My emotions are running high. I am still processing everything that happened. Writing is always cathartic for me, and so I’ve turned to write here:
I was woken up this morning with the all too familiar phrase, “Ntate Kevin, we need your help.”
I jumped up, got dressed, and went down to the safe-home. There, in the changing room, was an 8-month-old TTL client named Thabiso. He looked the proper weight, looked relatively healthy, but his face was blank. I waved my hand in front of his eyes, to no response.
I followed Shamena, one of our safe-home caregivers, to the front of the office, to where the boy’s parents were. The mother was crying, the father looked stricken. I asked what the problem was with the child, and was told that he was vomiting and had diarrhea and had been suffering from a high fever for about two days. I knew the combination of these symptoms to be an extremely serious one in young kids, and told the parents that they needed to take the boy to the hospital immediately.
Shamena and I went back to the changing room to get the boy, and knew immediately the awful truth: he was dead. We went through a few standard checks to confirm the grim reality that we already knew to be true. Shamena then tried to close little Thabiso’s eyes, but they wouldn’t remain shut. We were both uneasy. There were the parents in the other room. They had come to us for help, but it had been too late.
I scooped the tiny body into my arms and carried the bundle back to the parents. Few words were exchanged. I offered my condolences, and the mother wailed, and the father still seemed stricken.
I called Matello, our outreach coordinator, and went and picked her up from town and brought her back to TTL. She spoke with the parents briefly, and it was determined that we would take them and their lost child back to their village.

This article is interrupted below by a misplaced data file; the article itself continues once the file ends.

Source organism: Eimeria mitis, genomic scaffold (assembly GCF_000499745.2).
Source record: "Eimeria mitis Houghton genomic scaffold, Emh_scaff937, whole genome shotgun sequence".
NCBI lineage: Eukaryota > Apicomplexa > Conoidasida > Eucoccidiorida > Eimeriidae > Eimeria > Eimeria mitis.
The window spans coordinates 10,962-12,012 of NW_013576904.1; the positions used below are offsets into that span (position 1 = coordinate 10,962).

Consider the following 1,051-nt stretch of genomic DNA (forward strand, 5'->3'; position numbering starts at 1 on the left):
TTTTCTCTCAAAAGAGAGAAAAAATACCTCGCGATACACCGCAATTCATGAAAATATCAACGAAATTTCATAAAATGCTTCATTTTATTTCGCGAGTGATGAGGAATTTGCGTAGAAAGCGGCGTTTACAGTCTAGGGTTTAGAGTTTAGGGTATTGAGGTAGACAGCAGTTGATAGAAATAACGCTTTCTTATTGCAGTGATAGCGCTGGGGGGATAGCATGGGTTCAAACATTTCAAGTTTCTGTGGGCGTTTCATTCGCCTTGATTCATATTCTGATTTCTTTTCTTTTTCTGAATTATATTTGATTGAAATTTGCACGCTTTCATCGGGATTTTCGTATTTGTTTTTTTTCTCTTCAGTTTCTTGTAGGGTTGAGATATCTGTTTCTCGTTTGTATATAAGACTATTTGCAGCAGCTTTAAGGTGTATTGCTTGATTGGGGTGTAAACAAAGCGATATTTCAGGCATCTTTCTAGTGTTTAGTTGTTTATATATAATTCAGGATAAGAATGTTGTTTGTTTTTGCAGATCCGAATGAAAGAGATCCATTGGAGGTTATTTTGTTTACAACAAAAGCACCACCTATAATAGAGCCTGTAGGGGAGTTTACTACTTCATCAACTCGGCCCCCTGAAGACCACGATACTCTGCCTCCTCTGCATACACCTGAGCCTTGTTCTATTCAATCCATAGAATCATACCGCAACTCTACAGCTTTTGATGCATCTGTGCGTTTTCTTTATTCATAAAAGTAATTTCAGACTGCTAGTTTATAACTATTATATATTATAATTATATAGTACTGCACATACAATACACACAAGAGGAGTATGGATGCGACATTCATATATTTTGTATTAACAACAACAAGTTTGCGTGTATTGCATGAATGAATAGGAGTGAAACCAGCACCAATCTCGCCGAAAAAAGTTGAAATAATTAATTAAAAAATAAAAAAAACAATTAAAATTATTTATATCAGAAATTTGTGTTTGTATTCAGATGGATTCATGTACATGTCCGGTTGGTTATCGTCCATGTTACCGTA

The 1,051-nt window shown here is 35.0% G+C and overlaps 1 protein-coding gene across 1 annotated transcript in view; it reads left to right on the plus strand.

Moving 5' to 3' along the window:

We all got in the car and started the long drive out to St. Martin, where they are from. About an hour into the trip, Thabiso’s father had us stop in a village where a large number of people had gathered to welcome back a group of boys who had just gone through circumcision initiation. There he had a man on the street go and fetch his two brothers, Thabiso’s two young uncles, who he knew to be there.
Again, the scene was hugely emotional, and the mother wailed, and the uncles shook in disbelief at seeing their brother and his wife obviously going through unbearable pain.
We continued on. When we got to their village, we all got out. Again the mother began wailing, which announced the horrible news to the village as we entered it. Neighbors and family members began pouring out of rondavals and coming to the grieving couple and the two uncles. The women went to the side of the mother, the men to the sides of the father and uncles.
We went into a large rondaval. One of the uncles collapsed against the wall and slid into a pile on the floor, weeping. Women formed a circle on the floor around Thabiso’s mother, and collectively they moaned and rocked in anguish.
Village elders began arriving. I felt awful for the family, awkward and strange for being in this tight circle of grief as an outsider. One of the elders began praying, and we all dropped our heads in silence.
On the long drive home, Matello told me that Thabiso was the seventh of seven children of the young couple to die. The first six had all died in the first few months of their lives. Thabiso, at 8-months-old, had been their great hope. He had been healthy until the sudden fever and onslaught of diarrhea and vomiting.
Now back at TTL, I am still trying to process my morning. I feel so bad for the young couple. Why have they been given such a disproportionate amount of grief?
Is there an answer?
The TTLF Fellow is a representative of the North American organisation Touching Tiny Lives Foundation. Based for one year in Mokhotlong, Lesotho, the TTLF Fellow serves in an administrative support capacity for the Basotho charity Touching Tiny Lives (TTL).